Onion Omega2 Dash

An open-source touchscreen & Wi-Fi-connected Linux dev board

Jan 06, 2021

Field Report: Home automation controller using Onion Omega Dash and ESP8266 modules

by Carey C

I wanted to build a way to control both of my garage doors and the electric gate across my driveway. I had purchased a few Onion Omega products in the past, so when I got the Dash, I found I had the perfect display/control device in a single package. I had already built a simple MQTT-driven circuit using an ESP8266 SoC connected to nodeRed. This let me open or close the gate by connecting to the Node web UI. The issue with this approach was the overhead of opening the UI on my phone and triggering the action. When I was introduced to the DASH module, with its built-in graphic display, I thought I could use it to make a remote control device. Placed strategically around my home, such devices would let me control the doors and gate and see their status.

Initial prototype used for development

I had a bit of a learning curve understanding how to use MicroPython and the LVGL library to build out the graphics and display to accept commands and display status. My one issue was the time consumed figuring out how to actually use the LVGL commands. There are no good MP/LVGL examples, so I found myself translating the C examples into MicroPython through a lot of trial and error, I put together some video examples on my Youtube channel along with posting the code in GitHub just in case anyone is interested.

From past projects, I was already fluent with the use of MQTT. So I moved the MQTT broker over to my Onion Omega Pro, then reworked the code I created for the ESP8266 devices. They were already built like a commercial product where one can connect to them as an access point and then configure things like the WiFi host and MQTT broker which all gets saved in memory. So, upon reboot, they know how to connect up. The goal was to not have things hard coded, but rather allow the user to configure and go.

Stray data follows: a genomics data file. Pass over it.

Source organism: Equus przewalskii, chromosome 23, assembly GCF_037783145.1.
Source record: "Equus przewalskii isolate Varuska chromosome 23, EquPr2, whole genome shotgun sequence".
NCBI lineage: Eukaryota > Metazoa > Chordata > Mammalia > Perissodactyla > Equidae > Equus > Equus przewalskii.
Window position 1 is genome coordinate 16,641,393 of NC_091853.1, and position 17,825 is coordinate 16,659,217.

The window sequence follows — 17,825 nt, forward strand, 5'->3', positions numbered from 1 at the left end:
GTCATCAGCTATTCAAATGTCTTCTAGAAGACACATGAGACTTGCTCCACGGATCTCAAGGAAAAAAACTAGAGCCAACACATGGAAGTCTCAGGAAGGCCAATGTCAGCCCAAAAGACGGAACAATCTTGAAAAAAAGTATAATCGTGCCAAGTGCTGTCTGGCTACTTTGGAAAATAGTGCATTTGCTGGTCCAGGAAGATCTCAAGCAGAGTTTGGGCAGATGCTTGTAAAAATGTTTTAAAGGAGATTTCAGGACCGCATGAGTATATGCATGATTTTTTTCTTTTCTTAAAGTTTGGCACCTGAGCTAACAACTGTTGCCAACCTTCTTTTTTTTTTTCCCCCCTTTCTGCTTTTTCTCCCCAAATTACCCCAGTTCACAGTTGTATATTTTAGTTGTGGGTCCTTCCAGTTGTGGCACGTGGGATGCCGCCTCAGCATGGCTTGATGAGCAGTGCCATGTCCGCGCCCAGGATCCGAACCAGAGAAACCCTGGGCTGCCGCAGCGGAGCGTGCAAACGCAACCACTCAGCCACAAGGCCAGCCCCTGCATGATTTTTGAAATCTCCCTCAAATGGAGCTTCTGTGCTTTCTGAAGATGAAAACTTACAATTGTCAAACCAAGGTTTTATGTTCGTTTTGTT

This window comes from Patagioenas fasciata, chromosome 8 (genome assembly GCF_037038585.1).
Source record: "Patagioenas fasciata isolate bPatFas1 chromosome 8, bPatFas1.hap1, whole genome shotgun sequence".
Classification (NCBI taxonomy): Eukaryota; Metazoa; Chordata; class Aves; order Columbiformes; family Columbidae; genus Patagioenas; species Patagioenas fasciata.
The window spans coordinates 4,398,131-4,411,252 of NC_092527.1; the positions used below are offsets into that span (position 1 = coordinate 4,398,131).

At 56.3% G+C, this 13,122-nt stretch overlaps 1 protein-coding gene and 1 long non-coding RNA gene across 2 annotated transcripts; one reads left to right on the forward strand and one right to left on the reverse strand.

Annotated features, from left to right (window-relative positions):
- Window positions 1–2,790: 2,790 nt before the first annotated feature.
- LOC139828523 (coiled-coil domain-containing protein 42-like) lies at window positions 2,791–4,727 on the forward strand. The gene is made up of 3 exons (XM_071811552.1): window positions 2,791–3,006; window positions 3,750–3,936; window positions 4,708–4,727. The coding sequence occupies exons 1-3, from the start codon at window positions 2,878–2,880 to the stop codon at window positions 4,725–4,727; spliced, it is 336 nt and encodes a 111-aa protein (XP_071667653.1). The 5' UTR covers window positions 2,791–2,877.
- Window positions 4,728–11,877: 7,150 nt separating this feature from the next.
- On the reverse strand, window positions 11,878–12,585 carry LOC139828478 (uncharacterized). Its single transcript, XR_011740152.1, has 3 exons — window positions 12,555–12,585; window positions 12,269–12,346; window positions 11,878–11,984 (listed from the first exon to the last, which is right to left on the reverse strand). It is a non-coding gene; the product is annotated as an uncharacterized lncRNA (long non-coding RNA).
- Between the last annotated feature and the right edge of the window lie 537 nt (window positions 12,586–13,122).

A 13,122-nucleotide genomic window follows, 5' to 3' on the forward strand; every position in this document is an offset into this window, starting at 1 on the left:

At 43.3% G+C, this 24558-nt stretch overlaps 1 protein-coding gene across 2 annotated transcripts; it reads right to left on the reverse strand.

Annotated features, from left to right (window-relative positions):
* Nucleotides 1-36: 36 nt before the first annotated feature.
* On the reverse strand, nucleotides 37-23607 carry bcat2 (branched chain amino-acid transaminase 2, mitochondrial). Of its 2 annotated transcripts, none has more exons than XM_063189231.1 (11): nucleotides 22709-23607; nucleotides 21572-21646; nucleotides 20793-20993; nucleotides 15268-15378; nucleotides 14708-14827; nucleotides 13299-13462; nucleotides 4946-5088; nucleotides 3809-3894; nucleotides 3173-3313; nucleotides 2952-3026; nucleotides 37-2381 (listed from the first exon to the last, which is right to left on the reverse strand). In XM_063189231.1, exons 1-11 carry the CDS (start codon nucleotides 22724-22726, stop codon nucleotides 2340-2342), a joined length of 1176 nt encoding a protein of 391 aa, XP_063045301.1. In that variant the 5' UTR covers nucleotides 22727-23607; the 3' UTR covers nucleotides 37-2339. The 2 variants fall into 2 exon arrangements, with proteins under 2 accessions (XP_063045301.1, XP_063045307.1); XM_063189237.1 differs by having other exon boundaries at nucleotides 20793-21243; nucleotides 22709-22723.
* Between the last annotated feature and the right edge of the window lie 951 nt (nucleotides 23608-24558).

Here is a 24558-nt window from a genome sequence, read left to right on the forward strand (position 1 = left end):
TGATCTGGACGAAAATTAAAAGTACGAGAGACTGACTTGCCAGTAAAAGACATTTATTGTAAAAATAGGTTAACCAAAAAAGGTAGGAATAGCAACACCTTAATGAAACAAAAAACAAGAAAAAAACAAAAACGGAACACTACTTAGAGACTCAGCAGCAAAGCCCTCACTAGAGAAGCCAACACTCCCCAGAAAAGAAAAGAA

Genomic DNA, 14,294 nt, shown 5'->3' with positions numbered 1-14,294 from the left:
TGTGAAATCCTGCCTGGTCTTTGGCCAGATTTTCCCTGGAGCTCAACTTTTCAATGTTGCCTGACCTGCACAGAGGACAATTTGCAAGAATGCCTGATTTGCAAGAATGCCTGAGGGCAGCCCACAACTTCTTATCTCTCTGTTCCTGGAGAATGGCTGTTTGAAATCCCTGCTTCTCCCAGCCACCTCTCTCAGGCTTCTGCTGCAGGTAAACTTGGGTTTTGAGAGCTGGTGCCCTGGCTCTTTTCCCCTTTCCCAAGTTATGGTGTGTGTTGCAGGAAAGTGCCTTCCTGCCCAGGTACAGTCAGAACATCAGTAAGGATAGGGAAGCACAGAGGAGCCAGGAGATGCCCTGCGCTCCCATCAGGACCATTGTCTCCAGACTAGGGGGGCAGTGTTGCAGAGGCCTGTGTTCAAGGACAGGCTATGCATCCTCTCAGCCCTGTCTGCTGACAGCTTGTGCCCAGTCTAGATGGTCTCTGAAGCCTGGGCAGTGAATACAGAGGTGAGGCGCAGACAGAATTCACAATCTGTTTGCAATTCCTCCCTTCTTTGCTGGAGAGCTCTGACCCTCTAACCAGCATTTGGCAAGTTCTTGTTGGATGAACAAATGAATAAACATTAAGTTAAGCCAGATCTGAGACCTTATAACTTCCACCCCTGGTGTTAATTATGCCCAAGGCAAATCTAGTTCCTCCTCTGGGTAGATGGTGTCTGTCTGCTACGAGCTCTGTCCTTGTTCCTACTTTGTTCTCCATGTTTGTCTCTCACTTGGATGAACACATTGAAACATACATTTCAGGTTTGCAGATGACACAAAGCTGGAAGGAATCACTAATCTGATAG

User-interface for the controller

Next, I changed the MQTT messaging over to a JSON string, so I could easily expand the message as I add other things to control within my home. I tied all together with a tabbed display for the DASH, where tab one displays the temperature of the refrigerator in my garage (you have to keep the beer cold) and tab two has buttons to control the gate at the end of my drive and both garage doors. One challenge was I wanted the display to move to the first tab after a brief amount of time, but if I was still controlling other things, I didn’t want the display to switch in the middle. Enter threads, which took me a bit, but let me add a timer thread that fires when you move over to another tab. After a countdown, it switches back unless you press a control, which restarts the timer. This way if I have a long action to perform, the screen I’m working on will persist until I stop and then it will eventually switch the display back to the first monitor tab.

My next step will be to add the ability to monitor the state of the garage doors and gate. Knowing if they are open and closed will allow me to add another MQTT client that can alert me at dusk that I left a door open and possibly cause the electric gate to automatically open as I approach on the road. With the ability to have fixed graphic displays around my home, the ability to control other things is only limited by my imagination.


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